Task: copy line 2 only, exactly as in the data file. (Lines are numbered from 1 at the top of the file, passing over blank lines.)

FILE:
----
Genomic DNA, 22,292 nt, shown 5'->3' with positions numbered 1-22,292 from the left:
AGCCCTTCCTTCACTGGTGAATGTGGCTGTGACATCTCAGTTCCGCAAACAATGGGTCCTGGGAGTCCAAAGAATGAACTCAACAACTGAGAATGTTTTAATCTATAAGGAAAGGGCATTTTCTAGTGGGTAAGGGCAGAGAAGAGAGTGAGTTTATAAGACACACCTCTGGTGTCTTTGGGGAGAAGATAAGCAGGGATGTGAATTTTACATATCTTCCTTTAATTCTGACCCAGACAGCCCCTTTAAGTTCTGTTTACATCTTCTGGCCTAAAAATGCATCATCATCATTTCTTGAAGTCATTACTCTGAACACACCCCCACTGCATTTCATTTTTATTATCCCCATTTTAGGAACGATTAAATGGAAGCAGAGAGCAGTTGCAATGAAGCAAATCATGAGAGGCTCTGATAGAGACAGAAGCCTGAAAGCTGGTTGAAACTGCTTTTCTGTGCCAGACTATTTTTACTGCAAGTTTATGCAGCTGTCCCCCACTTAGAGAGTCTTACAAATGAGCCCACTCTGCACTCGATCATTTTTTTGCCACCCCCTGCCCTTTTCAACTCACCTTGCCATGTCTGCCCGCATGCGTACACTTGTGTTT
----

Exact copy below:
AGCCCTTCCTTCACTGGTGAATGTGGCTGTGACATCTCAGTTCCGCAAACAATGGGTCCTGGGAGTCCAAAGAATGAACTCAACAACTGAGAATGTTTTAATCTATAAGGAAAGGGCATTTTCTAGTGGGTAAGGGCAGAGAAGAGAGTGAGTTTATAAGACACACCTCTGGTGTCTTTGGGGAGAAGATAAGCAGGGATGTGAATTTTACATATCTTCCTTTAATTCTGACCCAGACAGCCCCTTTAAGTTCTGTTTACATCTTCTGGCCTAAAAATGCATCATCATCATTTCTTGAAGTCATTACTCTGAACACACCCCCACTGCATTTCATTTTTATTATCCCCATTTTAGGAACGATTAAATGGAAGCAGAGAGCAGTTGCAATGAAGCAAATCATGAGAGGCTCTGATAGAGACAGAAGCCTGAAAGCTGGTTGAAACTGCTTTTCTGTGCCAGACTATTTTTACTGCAAGTTTATGCAGCTGTCCCCCACTTAGAGAGTCTTACAAATGAGCCCACTCTGCACTCGATCATTTTTTTGCCACCCCCTGCCCTTTTCAACTCACCTTGCCATGTCTGCCCGCATGCGTACACTTGTGTTT